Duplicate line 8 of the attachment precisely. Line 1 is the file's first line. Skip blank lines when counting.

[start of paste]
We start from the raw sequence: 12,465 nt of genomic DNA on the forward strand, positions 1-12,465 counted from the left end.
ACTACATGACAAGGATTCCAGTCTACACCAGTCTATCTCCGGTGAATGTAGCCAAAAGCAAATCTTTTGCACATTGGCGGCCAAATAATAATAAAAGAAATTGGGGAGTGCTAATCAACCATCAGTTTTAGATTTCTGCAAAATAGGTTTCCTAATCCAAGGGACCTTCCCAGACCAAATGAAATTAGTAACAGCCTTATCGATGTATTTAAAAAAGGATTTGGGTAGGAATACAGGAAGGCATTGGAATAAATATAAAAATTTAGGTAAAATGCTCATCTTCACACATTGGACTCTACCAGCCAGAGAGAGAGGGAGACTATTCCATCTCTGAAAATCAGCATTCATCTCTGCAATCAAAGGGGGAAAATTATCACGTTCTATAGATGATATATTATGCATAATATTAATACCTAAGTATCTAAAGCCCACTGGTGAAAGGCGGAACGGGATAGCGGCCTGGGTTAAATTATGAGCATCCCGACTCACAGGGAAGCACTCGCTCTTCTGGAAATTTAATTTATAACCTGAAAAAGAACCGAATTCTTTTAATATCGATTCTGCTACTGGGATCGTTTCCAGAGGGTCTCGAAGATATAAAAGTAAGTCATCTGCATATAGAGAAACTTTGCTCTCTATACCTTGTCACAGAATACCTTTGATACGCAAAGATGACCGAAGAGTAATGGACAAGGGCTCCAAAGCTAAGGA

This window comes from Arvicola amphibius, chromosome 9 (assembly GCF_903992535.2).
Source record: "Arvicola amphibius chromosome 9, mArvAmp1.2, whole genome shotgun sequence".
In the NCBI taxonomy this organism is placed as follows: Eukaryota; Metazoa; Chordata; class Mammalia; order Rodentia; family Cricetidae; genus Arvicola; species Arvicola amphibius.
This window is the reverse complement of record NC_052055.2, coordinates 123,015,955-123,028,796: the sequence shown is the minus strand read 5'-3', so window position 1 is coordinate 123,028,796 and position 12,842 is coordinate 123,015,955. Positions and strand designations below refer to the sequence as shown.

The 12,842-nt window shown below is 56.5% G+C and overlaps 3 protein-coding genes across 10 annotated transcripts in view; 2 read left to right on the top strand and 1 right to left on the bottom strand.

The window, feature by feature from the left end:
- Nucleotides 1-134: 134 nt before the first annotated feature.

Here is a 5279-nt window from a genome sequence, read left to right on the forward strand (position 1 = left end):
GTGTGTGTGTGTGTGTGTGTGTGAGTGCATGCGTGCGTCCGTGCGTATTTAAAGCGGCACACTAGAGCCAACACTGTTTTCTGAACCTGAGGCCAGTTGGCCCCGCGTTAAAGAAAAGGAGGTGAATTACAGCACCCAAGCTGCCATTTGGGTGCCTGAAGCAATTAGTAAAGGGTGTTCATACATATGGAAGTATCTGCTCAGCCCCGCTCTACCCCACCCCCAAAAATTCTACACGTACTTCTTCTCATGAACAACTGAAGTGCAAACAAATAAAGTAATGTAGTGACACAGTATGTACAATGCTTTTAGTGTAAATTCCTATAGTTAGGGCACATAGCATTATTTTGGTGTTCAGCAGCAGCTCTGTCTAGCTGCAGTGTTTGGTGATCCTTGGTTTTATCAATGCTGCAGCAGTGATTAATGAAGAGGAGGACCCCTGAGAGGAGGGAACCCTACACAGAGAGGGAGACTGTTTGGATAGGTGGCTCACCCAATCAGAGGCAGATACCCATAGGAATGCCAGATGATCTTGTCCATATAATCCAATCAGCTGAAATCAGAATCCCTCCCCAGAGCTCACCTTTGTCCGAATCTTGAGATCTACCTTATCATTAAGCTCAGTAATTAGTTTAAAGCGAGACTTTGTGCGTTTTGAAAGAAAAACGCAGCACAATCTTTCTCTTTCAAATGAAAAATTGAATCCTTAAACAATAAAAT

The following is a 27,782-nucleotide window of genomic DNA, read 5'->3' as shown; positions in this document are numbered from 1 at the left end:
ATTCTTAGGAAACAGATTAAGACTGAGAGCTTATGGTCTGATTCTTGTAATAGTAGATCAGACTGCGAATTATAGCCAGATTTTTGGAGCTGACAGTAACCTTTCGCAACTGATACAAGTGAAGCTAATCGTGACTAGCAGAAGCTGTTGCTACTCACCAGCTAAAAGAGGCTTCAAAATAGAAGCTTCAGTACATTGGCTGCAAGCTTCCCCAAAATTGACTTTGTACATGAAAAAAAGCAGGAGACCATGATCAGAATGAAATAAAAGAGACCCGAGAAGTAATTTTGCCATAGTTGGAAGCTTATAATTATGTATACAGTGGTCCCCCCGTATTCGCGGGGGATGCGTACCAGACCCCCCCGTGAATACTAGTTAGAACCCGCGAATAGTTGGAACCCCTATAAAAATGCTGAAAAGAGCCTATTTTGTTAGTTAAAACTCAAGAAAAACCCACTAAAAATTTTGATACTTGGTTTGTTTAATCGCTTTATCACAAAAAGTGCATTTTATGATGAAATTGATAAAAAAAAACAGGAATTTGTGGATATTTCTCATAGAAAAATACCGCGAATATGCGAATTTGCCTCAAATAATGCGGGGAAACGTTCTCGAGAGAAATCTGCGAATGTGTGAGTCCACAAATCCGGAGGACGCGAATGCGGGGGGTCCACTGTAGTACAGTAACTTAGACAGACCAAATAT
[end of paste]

The window, feature by feature from the left end: